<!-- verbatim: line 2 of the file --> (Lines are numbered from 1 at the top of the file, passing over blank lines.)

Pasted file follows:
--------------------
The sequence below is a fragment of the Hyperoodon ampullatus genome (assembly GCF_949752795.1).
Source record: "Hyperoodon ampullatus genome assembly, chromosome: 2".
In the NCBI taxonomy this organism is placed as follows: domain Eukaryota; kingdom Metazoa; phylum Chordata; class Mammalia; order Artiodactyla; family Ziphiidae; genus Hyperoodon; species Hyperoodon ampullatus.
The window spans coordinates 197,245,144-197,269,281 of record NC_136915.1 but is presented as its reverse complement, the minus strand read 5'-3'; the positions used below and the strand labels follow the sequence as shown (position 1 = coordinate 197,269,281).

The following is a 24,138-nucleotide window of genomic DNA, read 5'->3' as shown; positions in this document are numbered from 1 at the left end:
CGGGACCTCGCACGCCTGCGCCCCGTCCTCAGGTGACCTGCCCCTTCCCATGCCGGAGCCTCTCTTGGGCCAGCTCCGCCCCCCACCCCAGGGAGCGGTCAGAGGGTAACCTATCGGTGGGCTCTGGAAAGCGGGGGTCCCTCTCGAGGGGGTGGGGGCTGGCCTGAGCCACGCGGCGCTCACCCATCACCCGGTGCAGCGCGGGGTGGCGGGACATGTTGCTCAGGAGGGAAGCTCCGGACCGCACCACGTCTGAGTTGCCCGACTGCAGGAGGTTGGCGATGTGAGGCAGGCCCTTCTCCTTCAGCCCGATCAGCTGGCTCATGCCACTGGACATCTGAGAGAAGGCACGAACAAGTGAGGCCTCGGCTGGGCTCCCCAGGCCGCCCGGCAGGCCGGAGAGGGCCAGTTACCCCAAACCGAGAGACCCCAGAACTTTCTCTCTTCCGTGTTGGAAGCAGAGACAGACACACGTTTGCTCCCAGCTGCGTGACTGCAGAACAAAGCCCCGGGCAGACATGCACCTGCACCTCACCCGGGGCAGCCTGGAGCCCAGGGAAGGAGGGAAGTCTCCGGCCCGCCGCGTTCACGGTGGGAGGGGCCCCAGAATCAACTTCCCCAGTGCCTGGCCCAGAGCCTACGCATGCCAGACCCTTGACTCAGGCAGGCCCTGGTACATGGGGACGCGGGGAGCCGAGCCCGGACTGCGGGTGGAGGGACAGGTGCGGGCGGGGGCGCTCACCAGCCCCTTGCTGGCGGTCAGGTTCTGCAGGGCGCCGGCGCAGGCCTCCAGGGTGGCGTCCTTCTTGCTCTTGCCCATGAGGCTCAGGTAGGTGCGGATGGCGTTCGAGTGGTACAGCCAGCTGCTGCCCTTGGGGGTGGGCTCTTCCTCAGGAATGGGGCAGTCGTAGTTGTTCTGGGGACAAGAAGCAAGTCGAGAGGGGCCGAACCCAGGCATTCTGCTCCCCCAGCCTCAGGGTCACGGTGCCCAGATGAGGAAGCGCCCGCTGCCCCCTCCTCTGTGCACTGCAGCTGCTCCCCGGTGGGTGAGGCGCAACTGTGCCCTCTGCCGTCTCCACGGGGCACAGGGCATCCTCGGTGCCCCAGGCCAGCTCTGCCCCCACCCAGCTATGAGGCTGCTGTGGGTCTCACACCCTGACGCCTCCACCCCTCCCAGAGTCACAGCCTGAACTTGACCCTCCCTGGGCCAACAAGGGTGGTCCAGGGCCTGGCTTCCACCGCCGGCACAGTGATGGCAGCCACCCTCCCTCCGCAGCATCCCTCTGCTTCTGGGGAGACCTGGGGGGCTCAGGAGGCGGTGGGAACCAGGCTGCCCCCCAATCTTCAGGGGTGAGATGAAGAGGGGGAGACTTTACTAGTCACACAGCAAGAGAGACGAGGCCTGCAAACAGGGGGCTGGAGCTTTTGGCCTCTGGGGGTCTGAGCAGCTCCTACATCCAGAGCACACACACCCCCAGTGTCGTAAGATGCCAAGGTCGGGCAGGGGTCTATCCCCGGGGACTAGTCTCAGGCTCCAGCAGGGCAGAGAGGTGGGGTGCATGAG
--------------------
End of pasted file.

Source record: "Hyperoodon ampullatus genome assembly, chromosome: 2".